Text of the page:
What is a Marketable Security?
A marketable security is any equity or debt instrument that can be converted into cash with ease. Stocks, bonds, short-term commercial paper and certificates of deposit (CDs) are all considered marketable securities because there is a public demand for them and they can be readily converted into cash.
Understanding Marketable Securities
Marketable securities refers to assets that can be sold within a short period of time, generally through a quoted public market. Obviously bonds and stocks that are publicly traded fit this bill. Marketable securities provide investors with a liquidity comparable to cash along with the ability to earn a return when the assets are not being used. In contrast, shares in private corporations are illiquid, and are not considered marketable securities because they are more difficult to value and sell, generally taking much longer to convert to cash than publicly traded stocks.
Marketable Securities and Investor Demand
Part of what drives liquidity in the secondary market is governed by standard supply and demand. If a particular security becomes highly desirable, due to a major product development advancement or favorable press, the value of the security goes up. As the desire for the security rises, the number of available securities remains the same, making it easier to achieve both higher selling prices and quick sales.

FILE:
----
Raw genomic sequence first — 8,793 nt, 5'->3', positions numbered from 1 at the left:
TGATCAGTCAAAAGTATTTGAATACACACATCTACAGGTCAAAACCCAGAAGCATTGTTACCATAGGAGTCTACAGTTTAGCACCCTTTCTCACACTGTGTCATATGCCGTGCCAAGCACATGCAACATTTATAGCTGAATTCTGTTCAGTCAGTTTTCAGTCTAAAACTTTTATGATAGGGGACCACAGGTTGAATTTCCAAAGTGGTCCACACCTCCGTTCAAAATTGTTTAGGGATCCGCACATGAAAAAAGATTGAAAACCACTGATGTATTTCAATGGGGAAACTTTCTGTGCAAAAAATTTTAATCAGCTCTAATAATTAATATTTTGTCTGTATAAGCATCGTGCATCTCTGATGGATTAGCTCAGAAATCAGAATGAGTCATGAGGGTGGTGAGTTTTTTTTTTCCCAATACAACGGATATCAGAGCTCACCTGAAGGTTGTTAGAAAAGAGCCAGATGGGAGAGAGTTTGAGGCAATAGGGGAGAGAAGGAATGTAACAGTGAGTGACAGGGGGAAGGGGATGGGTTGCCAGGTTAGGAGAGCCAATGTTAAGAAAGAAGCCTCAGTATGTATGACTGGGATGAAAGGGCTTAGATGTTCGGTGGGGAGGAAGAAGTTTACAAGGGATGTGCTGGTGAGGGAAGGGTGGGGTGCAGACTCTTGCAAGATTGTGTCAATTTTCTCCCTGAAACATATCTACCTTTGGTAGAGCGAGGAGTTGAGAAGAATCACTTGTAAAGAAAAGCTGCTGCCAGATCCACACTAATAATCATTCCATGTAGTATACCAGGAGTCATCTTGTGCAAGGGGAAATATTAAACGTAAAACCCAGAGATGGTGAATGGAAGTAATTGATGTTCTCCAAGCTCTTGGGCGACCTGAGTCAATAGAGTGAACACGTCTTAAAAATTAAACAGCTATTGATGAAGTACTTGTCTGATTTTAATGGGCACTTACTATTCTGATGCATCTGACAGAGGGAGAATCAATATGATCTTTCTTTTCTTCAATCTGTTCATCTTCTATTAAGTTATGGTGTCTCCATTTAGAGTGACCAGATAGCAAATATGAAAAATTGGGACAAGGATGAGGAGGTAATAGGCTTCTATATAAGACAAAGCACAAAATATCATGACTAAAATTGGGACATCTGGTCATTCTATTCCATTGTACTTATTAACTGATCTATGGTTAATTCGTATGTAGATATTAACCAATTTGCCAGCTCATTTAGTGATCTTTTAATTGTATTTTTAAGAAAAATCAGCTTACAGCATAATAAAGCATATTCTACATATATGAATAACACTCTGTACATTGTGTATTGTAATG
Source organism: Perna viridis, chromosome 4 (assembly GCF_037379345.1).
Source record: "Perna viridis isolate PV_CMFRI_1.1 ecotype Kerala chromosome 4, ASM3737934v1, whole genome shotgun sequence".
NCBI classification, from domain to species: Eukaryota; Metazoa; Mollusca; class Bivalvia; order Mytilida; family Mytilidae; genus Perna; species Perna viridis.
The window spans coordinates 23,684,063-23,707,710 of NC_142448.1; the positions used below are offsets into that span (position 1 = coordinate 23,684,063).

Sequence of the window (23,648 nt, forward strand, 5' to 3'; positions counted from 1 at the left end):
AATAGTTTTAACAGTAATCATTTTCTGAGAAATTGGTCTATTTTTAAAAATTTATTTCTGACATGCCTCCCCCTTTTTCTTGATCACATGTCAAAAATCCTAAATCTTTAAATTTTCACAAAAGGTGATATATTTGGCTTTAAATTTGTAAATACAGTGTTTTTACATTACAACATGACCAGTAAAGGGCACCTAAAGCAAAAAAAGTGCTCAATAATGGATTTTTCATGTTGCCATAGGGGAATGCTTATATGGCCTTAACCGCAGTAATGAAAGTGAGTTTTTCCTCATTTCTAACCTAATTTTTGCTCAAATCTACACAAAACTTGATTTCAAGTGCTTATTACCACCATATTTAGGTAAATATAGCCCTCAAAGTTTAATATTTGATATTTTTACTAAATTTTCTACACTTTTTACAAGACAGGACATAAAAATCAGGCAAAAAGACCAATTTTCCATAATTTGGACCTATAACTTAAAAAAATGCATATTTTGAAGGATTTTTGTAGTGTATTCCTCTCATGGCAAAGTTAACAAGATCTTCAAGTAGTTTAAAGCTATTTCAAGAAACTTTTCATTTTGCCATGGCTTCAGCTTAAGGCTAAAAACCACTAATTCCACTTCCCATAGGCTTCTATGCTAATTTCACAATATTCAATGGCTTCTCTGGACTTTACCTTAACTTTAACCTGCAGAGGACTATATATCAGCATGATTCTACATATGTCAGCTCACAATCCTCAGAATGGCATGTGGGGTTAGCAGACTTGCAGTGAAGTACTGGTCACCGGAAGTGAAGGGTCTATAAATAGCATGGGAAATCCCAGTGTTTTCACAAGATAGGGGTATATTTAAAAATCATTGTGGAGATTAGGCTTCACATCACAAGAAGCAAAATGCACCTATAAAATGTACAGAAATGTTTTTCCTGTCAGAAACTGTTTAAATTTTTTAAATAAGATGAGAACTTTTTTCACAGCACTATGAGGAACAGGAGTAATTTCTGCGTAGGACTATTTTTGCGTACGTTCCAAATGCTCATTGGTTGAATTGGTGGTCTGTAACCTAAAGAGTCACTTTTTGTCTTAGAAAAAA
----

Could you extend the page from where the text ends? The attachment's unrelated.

However, the ability to profit is not a condition of a marketable security. As long as you can sell it, it is considered marketable. Most stocks on major exchanges can be unloaded even in a falling market. On smaller exchanges or the OTC markets, there are many stocks that can require a longer period of time to unload in a thin market.
Marketable Securities and the Balance Sheet
In accounting terms, marketable securities are assets that can be converted into cash within the year. These assets are considered current assets and are lumped in with cash reserves for the purpose of ratios like the quick ratio. Any assets that likely can't be converted to cash or are intended to be locked up longer will be reported as non-current assets.
Unmarketable securities can be any security that is not highly desirable in the secondary market. This can include items with limited returns, such as certain low-yield Treasuries, U.S. savings bonds and other mechanisms that qualify as debt securities. Unmarketable securities often provide a stable place for funds to reside but offer little in terms of interest or yield. Overall, these investments are considered low risk, which also relates to the overall low yield, but can provide a steady source of monthly income. (For related reading, see "Common Examples of Marketable Securities")